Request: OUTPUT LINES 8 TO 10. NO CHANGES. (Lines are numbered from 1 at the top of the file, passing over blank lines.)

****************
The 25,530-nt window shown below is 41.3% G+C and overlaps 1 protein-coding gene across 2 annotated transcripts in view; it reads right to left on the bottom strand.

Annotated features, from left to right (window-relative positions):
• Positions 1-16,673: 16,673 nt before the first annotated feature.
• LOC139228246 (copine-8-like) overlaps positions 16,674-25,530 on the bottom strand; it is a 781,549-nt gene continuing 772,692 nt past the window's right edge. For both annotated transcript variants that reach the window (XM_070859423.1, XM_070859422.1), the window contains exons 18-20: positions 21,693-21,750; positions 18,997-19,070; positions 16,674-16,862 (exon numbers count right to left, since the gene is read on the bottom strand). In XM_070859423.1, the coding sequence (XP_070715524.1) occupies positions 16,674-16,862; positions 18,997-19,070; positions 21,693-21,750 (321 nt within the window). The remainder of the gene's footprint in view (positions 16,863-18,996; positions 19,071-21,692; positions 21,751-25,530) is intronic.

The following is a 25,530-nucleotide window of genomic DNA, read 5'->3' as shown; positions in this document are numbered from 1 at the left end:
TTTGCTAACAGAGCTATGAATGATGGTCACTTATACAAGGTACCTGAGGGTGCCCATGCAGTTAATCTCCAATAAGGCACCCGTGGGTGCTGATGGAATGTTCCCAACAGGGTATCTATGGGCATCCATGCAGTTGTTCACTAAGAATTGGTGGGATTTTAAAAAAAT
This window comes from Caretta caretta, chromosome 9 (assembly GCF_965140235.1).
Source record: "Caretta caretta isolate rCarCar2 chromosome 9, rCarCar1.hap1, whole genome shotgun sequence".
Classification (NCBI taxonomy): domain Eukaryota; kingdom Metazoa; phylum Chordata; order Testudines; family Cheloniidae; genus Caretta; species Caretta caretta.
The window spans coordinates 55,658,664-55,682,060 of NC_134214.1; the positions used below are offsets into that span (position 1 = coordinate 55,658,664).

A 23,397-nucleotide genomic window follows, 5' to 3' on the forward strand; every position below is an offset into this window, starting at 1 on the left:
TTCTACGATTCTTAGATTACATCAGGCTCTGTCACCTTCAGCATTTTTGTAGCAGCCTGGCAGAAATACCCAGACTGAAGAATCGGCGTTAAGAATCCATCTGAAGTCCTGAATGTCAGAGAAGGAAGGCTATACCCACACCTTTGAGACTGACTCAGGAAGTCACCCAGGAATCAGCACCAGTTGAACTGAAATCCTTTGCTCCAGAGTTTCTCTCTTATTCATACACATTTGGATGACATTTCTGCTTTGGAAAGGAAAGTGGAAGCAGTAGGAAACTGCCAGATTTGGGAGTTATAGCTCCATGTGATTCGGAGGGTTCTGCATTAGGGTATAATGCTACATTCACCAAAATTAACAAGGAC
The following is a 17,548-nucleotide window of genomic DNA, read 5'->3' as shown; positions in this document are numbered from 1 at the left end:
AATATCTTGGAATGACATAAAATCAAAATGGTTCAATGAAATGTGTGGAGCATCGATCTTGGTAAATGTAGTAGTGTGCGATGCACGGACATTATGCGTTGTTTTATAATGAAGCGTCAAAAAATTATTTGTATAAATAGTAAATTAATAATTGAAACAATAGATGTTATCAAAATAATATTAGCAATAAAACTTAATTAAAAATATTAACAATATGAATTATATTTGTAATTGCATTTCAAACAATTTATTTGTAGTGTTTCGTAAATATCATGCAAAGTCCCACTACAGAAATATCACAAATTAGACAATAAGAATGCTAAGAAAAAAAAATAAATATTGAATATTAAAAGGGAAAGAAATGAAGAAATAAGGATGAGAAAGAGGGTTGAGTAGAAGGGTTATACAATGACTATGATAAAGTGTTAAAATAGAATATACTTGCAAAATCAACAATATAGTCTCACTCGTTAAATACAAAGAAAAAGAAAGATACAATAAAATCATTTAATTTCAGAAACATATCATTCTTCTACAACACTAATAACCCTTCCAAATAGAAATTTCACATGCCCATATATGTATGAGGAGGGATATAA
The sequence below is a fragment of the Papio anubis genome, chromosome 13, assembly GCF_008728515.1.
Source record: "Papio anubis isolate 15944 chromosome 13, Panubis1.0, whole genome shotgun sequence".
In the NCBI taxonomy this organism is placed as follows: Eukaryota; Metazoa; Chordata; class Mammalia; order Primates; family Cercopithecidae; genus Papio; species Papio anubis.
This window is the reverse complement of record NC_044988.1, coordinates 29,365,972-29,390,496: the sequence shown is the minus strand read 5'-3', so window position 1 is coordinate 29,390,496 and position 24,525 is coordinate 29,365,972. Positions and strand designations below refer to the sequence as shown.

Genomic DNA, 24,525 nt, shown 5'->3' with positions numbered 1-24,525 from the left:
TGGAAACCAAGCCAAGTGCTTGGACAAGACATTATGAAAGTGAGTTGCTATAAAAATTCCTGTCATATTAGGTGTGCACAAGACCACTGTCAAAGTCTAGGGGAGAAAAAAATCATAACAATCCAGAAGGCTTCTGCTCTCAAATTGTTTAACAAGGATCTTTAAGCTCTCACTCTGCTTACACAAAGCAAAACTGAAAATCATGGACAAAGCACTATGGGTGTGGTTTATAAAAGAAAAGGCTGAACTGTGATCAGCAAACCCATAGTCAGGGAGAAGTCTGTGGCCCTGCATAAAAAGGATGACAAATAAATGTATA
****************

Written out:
Source record: "Caretta caretta isolate rCarCar2 chromosome 9, rCarCar1.hap1, whole genome shotgun sequence".
Classification (NCBI taxonomy): domain Eukaryota; kingdom Metazoa; phylum Chordata; order Testudines; family Cheloniidae; genus Caretta; species Caretta caretta.
The window spans coordinates 55,658,664-55,682,060 of NC_134214.1; the positions used below are offsets into that span (position 1 = coordinate 55,658,664).